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Audio-Visual Virginia Slavery Exhibit Set up On Downtown Mall

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on Downtown Mall on Downtown Mall
CHARLOTTESVILLE, Va. (WVIR) -

 A large display of panoramic photos on Charlottesville's Downtown Mall is drawing glances from people passing by.

The audio-visual exhibit is challenging the interpretation of slavery and segregation in Virginia.

Matthew Gibson along with Human Ties of Charlottesville created "Landscapes of Slavery and Segregation,” an interactive artistic piece that challenges the way people think about the past.

"Obviously, there's been a lot of things going on with 'what do we do with statues that might offend people?' well, I think in some ways this is a way to sort of address some of those questions. It's like, how do you look into the past and interpret it for the future?" Gibson said.

The exhibit will have an audio feature where visitors can listen to stories that go hand-in-hand with the images.

"Each one of these has scholars or public historians talking about what you're looking at. So you can dial in a number, hit an option, and hear people like Sarah Bon-Harper talk about how they've interpreted slavery up at James Monroe's Highland."

Peter Hedlund with the project wants these photographed sites to become more recognizable.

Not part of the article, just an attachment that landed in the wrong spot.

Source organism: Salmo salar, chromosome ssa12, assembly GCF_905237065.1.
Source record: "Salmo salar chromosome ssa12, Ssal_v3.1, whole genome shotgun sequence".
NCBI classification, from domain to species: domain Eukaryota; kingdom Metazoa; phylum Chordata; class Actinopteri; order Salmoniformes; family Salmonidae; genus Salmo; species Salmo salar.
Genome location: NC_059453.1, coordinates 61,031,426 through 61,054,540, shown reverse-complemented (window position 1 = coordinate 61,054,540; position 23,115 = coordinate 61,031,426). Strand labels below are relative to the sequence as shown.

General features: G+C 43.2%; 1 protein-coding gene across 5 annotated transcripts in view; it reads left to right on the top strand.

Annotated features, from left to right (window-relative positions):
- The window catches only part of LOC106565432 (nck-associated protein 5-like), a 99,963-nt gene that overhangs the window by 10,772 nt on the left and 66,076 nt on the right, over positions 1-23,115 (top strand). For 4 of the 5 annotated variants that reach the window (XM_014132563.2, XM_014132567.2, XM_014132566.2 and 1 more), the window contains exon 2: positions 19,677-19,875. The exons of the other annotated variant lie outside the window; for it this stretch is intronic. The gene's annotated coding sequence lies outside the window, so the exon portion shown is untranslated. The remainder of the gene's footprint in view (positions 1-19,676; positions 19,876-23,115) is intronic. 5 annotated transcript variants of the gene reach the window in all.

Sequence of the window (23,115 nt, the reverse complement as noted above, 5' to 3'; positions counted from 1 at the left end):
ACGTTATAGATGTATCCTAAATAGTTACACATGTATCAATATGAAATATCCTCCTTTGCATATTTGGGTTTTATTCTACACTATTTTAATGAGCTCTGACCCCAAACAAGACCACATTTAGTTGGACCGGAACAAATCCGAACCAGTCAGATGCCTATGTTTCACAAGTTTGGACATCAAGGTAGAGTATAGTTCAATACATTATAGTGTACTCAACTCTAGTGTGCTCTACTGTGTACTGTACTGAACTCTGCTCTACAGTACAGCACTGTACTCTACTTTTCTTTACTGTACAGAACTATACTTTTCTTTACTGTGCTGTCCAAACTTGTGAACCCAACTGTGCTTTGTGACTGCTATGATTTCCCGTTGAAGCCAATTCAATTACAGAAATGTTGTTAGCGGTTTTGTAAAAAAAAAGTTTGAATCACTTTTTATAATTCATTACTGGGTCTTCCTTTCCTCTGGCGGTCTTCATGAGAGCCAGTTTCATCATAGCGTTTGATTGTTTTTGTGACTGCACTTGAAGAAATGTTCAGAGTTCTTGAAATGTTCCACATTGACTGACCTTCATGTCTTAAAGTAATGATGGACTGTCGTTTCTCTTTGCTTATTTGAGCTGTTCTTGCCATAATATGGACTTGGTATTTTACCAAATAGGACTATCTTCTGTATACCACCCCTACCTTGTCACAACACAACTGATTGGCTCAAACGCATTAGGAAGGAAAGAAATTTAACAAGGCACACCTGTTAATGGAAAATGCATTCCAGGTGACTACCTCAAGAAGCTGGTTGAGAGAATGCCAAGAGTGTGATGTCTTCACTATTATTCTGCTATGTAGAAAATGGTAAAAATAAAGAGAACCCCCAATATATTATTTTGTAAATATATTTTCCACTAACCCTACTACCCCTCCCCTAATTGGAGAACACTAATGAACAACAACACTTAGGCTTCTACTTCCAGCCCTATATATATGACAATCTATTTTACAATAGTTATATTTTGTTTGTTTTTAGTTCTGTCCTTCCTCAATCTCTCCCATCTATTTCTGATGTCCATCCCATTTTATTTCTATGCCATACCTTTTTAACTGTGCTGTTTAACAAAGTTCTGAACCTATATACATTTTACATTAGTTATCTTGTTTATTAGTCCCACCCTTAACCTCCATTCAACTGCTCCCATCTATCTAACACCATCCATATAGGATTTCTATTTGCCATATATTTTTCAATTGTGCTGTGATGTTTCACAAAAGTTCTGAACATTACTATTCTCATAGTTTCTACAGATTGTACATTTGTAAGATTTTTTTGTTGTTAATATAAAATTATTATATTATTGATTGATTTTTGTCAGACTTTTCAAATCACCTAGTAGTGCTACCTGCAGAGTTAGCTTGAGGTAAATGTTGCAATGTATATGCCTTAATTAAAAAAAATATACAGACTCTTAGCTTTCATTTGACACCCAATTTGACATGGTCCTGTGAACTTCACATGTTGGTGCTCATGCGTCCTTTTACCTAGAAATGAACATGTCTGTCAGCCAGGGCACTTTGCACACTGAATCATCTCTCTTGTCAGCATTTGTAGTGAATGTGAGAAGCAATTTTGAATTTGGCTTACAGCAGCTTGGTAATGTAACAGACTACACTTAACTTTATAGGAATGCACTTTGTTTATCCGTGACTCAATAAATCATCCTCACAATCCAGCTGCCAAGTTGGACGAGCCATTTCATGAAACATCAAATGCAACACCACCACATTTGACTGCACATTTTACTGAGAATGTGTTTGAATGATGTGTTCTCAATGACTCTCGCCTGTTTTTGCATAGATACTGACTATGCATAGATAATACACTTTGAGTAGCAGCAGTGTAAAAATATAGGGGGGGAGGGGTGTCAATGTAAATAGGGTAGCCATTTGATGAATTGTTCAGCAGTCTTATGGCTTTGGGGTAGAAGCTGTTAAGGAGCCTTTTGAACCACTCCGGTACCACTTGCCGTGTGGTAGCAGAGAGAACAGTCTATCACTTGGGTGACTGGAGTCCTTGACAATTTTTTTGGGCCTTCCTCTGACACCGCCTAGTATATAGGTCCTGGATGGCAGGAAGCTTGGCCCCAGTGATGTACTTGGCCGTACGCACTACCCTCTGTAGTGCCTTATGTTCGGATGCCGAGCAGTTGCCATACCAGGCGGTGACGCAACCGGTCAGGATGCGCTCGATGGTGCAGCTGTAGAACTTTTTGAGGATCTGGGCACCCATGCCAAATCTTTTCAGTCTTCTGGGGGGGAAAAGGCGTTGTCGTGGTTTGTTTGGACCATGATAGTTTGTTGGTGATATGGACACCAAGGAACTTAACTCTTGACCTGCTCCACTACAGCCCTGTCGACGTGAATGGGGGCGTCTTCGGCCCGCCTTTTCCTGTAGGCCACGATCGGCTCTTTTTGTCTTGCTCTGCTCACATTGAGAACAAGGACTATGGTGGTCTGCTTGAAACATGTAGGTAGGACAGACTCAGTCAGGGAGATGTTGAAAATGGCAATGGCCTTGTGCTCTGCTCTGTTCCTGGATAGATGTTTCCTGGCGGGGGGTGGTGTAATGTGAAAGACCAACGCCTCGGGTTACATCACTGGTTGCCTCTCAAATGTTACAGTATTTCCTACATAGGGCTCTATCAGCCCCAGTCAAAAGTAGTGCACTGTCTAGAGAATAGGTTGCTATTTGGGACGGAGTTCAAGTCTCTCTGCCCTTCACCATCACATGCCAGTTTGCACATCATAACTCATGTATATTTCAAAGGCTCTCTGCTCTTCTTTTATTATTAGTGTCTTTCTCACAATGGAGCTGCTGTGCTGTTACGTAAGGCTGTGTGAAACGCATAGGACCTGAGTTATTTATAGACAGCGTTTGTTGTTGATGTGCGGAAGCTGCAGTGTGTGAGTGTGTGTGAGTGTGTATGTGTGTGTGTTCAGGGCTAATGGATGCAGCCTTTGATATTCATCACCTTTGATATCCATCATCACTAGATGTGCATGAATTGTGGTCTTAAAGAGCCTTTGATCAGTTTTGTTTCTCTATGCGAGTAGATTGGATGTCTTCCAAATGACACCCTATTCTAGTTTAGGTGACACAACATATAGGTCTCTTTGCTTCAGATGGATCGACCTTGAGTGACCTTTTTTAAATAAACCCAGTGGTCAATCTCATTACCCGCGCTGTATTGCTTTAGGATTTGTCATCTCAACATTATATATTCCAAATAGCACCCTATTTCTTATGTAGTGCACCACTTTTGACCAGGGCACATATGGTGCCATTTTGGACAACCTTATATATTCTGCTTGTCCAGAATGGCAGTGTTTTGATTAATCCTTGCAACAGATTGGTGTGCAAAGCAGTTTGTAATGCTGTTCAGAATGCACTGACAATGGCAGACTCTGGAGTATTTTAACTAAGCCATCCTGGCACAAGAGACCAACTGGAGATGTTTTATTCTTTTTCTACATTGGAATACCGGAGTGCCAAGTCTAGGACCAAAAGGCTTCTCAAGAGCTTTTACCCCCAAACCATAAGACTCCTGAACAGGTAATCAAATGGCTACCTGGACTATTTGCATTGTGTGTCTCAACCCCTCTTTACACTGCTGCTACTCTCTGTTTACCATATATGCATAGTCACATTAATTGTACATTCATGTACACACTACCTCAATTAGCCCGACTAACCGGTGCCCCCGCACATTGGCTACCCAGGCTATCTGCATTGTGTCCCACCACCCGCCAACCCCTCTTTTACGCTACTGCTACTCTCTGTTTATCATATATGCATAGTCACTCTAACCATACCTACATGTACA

"I've been in Charlottesville for 20 years and I never would have known unless somebody had pointed these sites out to me and so that's what we're trying to do," Hedlund said.

The exhibit has two additional installments at the Jefferson school African-American Heritage Center and the University of Virginia. Hedlund hopes people pay attention to this exhibit.

"Hopefully people in Charlottesville when they come down to shows at the Pavilion will take notice of it and maybe call some of those numbers and listen to some of the voices and will learn this other layer of history in Charlottesville," Hedlund said.

To listen to the audio portion of the exhibit, you simply dial the phone number that goes with the image.    

The exhibits at all three locations will remain up until the first week of October.

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